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I was a little concerned about the cook time:  3 minutes in the pan and another 4 in the 400 degree oven.

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As usual, all’s well that ends well.

I should mention that this is a Cooking Light recipe.  I actually pulled it out of the May 2006 issue and somehow have kept it floating around all this freaking time.  Obviously the stars were aligned and the time for salmon is now.

Eat Well and Savor.

Candied Pumpkin Seeds

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I probably shouldn’t tell you this, but I had a little Cinco de Mayo party and I didn’t document any of it.  But among all the guacamole and chips and black beans we had a salad with said pumpkin seeds and queso fresco.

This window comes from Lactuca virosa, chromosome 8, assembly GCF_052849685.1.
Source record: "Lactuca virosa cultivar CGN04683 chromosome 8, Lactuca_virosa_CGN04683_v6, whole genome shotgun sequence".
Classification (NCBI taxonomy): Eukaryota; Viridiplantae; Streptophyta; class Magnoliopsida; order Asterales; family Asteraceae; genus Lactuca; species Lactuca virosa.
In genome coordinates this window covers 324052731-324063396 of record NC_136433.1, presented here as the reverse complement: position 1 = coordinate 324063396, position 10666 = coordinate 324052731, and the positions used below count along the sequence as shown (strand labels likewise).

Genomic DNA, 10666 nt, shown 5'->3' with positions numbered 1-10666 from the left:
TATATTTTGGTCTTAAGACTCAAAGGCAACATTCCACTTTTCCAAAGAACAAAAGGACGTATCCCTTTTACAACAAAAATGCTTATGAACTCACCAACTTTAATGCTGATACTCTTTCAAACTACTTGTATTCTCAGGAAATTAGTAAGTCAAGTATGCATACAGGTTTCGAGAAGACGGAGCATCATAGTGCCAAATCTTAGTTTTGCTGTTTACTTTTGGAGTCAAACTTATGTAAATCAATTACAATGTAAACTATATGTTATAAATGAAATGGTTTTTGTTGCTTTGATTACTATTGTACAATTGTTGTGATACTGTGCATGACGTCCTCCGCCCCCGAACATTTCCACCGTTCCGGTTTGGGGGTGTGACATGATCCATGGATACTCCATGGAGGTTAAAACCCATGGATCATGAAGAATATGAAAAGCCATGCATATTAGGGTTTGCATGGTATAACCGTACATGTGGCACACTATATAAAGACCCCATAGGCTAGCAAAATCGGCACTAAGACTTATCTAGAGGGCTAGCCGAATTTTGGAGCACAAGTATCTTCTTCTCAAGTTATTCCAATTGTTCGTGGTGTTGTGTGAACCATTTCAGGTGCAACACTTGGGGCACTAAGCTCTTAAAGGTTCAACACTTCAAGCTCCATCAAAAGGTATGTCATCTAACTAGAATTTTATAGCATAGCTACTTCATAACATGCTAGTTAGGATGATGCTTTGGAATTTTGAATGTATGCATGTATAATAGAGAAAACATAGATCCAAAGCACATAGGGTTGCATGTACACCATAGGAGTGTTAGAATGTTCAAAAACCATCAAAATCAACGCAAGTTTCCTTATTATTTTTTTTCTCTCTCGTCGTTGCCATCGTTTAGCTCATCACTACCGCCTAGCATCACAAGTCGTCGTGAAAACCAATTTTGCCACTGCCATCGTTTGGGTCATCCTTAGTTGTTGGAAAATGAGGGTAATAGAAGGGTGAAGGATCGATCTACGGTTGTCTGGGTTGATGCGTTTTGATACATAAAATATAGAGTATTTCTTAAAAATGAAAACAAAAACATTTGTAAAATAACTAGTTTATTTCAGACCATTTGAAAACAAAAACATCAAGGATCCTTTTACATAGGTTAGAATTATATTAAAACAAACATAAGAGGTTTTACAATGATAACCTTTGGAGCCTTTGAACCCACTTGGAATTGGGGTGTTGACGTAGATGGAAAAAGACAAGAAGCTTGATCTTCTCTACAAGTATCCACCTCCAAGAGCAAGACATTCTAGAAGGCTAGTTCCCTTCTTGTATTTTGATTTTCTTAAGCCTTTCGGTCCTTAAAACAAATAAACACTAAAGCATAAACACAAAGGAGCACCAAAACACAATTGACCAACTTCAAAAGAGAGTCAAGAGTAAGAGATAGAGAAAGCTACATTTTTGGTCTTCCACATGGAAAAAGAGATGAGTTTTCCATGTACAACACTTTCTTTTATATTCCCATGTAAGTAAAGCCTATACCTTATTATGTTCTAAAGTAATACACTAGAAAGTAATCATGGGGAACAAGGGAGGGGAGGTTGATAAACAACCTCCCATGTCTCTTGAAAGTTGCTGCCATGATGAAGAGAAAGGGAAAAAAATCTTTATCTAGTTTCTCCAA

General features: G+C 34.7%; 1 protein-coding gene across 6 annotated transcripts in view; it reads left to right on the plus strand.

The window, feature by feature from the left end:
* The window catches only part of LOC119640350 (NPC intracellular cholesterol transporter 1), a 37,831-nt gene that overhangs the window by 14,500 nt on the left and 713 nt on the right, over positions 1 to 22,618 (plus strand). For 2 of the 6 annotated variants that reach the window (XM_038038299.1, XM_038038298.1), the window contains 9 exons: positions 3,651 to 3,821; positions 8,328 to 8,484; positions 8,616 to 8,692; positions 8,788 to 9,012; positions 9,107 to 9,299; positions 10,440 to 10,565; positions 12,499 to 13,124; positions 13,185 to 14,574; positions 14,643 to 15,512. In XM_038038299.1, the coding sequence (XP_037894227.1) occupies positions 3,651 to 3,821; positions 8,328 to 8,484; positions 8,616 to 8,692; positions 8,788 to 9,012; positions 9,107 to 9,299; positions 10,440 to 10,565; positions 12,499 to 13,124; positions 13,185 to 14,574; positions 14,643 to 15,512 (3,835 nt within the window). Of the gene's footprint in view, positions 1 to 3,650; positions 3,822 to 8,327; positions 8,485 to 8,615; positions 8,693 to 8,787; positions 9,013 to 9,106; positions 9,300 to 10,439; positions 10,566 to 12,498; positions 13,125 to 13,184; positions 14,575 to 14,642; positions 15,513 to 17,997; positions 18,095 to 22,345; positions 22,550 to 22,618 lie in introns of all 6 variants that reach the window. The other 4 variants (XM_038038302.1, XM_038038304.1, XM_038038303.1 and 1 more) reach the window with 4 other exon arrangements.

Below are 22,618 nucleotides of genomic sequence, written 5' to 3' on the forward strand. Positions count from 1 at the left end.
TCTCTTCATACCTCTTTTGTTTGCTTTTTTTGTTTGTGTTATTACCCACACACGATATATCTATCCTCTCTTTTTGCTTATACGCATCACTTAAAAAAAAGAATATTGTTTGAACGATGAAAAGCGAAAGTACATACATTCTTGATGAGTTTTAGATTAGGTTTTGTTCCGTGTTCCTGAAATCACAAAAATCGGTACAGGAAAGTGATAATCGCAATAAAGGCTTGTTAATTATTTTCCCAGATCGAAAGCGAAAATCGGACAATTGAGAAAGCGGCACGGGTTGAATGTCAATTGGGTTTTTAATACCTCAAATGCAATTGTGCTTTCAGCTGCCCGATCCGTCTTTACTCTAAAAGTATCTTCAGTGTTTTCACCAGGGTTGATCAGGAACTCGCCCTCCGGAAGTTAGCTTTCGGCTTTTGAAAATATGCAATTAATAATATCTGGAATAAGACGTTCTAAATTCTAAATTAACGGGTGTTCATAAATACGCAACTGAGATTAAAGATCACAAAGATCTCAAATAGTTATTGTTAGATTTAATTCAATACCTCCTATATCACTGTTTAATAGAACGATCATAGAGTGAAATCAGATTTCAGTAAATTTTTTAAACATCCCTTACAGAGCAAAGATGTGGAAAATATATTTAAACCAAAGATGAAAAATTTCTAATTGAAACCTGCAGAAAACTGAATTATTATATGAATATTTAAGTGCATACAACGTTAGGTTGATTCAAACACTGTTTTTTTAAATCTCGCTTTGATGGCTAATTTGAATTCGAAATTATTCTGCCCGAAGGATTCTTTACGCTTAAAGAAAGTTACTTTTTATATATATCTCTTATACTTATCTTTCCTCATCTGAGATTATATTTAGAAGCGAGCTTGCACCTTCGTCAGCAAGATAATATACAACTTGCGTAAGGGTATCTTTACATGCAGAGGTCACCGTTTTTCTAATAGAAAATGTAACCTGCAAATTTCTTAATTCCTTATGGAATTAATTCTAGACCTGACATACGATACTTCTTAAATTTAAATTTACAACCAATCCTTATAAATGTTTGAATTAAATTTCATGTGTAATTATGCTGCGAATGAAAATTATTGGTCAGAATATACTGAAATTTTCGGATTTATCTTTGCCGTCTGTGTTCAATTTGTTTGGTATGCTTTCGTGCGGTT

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This isn’t that salad.  However, I’ve been eating the pumpkins seeds for the last ten days, even though I gave Marnie not one but two snack bags.

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This recipe couldn’t be easier, which is a good thing, since this comes from Southern Living’s The Half-Hour Hostess.  Of course you have to make them the day before.

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As for my salad, all leftovers:  chicken, queso fresco, mango, strawberries, and Brianna’s French vinaigrette.

Eat Well and Savor.